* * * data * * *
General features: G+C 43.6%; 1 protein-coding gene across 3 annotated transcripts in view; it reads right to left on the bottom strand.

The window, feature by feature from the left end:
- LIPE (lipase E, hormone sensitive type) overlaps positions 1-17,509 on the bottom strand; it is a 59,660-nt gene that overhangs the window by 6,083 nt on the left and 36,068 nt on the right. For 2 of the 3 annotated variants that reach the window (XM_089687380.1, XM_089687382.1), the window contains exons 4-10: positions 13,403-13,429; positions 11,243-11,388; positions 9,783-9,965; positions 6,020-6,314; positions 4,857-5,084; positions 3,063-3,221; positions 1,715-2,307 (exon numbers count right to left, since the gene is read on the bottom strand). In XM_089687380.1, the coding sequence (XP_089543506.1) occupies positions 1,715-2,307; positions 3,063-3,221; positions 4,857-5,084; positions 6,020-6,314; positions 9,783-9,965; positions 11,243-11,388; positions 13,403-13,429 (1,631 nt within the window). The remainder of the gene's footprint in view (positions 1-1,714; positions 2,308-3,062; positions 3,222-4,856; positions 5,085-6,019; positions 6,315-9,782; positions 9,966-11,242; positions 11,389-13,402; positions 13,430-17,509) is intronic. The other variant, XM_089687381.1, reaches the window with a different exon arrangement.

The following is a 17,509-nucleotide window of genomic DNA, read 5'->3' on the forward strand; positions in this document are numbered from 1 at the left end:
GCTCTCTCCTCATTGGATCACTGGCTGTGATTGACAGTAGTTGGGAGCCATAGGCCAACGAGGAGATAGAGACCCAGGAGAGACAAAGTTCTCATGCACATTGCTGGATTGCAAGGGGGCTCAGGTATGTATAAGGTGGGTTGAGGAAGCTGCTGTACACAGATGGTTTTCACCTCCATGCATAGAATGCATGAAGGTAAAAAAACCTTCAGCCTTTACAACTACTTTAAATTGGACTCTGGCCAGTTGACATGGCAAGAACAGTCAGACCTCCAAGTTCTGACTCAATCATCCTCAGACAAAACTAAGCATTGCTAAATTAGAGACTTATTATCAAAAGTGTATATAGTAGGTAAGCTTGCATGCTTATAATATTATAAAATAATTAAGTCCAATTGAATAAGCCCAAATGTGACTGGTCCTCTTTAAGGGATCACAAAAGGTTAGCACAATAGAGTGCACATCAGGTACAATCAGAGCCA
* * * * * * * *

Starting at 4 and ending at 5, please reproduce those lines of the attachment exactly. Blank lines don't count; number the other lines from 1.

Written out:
The following is a 17,509-nucleotide window of genomic DNA, read 5'->3' on the forward strand; positions in this document are numbered from 1 at the left end:
GCTCTCTCCTCATTGGATCACTGGCTGTGATTGACAGTAGTTGGGAGCCATAGGCCAACGAGGAGATAGAGACCCAGGAGAGACAAAGTTCTCATGCACATTGCTGGATTGCAAGGGGGCTCAGGTATGTATAAGGTGGGTTGAGGAAGCTGCTGTACACAGATGGTTTTCACCTCCATGCATAGAATGCATGAAGGTAAAAAAACCTTCAGCCTTTACAACTACTTTAAATTGGACTCTGGCCAGTTGACATGGCAAGAACAGTCAGACCTCCAAGTTCTGACTCAATCATCCTCAGACAAAACTAAGCATTGCTAAATTAGAGACTTATTATCAAAAGTGTATATAGTAGGTAAGCTTGCATGCTTATAATATTATAAAATAATTAAGTCCAATTGAATAAGCCCAAATGTGACTGGTCCTCTTTAAGGGATCACAAAAGGTTAGCACAATAGAGTGCACATCAGGTACAATCAGAGCCA